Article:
A savvy author writing on a subject he knows intimately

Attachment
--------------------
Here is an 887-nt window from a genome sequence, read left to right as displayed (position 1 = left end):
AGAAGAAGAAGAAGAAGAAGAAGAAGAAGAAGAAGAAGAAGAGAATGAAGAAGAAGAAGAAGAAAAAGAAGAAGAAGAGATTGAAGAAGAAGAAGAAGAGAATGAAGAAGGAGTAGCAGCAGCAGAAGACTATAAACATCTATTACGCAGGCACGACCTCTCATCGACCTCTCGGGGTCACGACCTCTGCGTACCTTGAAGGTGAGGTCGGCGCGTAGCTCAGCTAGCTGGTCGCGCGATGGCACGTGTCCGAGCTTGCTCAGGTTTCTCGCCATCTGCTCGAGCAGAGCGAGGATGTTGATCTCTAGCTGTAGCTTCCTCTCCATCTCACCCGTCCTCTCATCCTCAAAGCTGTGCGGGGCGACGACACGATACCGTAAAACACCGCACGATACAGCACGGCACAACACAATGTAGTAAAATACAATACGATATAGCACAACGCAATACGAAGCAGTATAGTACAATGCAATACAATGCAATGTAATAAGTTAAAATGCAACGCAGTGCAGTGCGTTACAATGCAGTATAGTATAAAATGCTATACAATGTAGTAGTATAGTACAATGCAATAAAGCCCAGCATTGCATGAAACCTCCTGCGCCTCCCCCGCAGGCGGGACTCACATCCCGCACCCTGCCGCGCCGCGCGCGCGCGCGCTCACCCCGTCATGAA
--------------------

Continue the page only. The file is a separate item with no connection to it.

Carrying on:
The Rough Guide series has long stood out from the ever-expanding field of guidebooks as a beacon for travelers seeking depth and detail in a manageable format. The latest edition of «The Rough Guide to the Dodecanese and East Aegean Islands,» by Marc Dubin, is an example of the series at its best – a perfect fit of savvy author with a subject he knows intimately. Dubin, who makes his home in Greece for part of the year, writes about the place and its people with wit and affection. A keen walker and scuba diver and a professional photographer, he also knows his way round the history, language, music and cuisine of Greece. With insight into the Greek perspective and an understanding of what visitors need to know, Dubin is accurate, outspoken and fun to read – whether discoursing on Modern Greek politics, advising which creepy-crawlies to avoid or listing the names of edible fish in English and Greek. An acute observer who has Greece’s welfare at heart, Dubin’s observations are worth hearing. Kathimerini English Edition asked him about the changes he has seen during his research and where an indefatigable traveler chooses to go for his holidays. You’ve been familiar with the Dodecanese for a long time. What major changes have you seen and are any of them improvements? Many of the changes – like better roads and telecoms – apply just as much to locals as tourists, but the latter benefit as well. The range of choice when eating out has improved no end – and a good thing. When people are paying 15-30 euros for a meal instead of 1,500-1,800 drachmas like a few years ago, their expectations are going to be a lot higher. The same can be said for accommodation; there are far more imaginative restoration inns/boutique hotels (again at a price) and less of the mosaic-floored boxes that we had in the 1970s and 1980s. Unfortunately, in terms of transport, we seem to be treading water or going backward; ferry frequencies to small islands like Astypalaia and Tilos are worse than they were a decade ago, and if Olympic goes bust and is not «restructured» in such a way as to fill the holes in routes, island-hopping in the Dodecanese will pretty much be a thing of the past. I defy anyone to, for example, visit Tilos and Nissyros from either Kos or Rhodes within the space of 5-6 days – allowing 2-3 days on each island – and return to «base» successfully. Even in August. The other thing that has struck me on my most recent research trips is the degree to which places like Rhodes Old Town, Lindos, Olymbos and Molyvos on Lesvos are disfigured by ranks and ranks of tatty souvenirs. It seems to be getting worse by the year, pushing out any sort of genuine commerce. It also doesn’t seem to have occurred to the folk in this trade that if they make something attractive, and genuinely local, like a handwoven woolen bag priced at 10 euros, instead of selling three items made in Taiwan or some stupid T-shirt for three euros, they’ll make the same money, even selling less volume, and outsiders will carry away a much more positive impression of the place. Why try harder? On the subject of tatty souvenirs, why do you suppose shopkeepers keep serving them up? I suspect it’s at least partly due to the fact that people are not trained for the field they work in. I think the cause of the tatty souvenirs is similar to why there’s so much bad taverna food about in resorts – it’s the path of least resistance, and many proprietors have a thinly disguised contempt for their punters, and think that if they’re so dim as to not be able to detect, or care about, prepackaged Belgian chips and woolly miniature donkeys made in China, why should they (the shopkeepers) try any harder? Client and shopkeeper come as a matched set. I have confronted taverniares on this, and they insist their diners WANT McCain’s oven chips, and tinned veggie flecks in the oily rice, etc. And yes, the fact that anyone can set up shop without personal qualifications doesn’t help. To what extent to do you think your own guidebooks have been instrumental in bringing about change, perhaps by encouraging more people to visit? Hoteliers and restaurateurs frequently report people showing up with copies of my book(s) in hand, but I don’t flatter myself that my writing has the power to change the nature of destinations or influence decisions by tourism honchos. One of my titles sells somewhere between 2,000 and 10,000 copies per year, and some of those people may decide not to go to the place I describe after reading. Compare that to the hundreds of thousands of arrivals per annum, mostly on charter packages, to a destination like Rhodes or Crete, most of whom read no guidebook at all. I have, for instance, long championed shoulder-season/off-season tourism, but it seems that seasons are getting shorter and shorter and off-peak infrastructure (ferries, etc, as noted above) getting more and more user-hostile. Do you ever feel the temptation to keep some favorite place to yourself? Regularly; there are secluded beaches, for instance, on almost every island which are never in any guidebook of mine, and certain kafenia or bars which are clearly the last refuge of the locals stay out of coverage as well. What kind of places do you visit for pleasure, or is travel always at least partially work? Mostly the latter, so when I do go on «hols» it’s somewhere I haven’t the least interest in writing about (but I may take pictures, as I did in Cuba).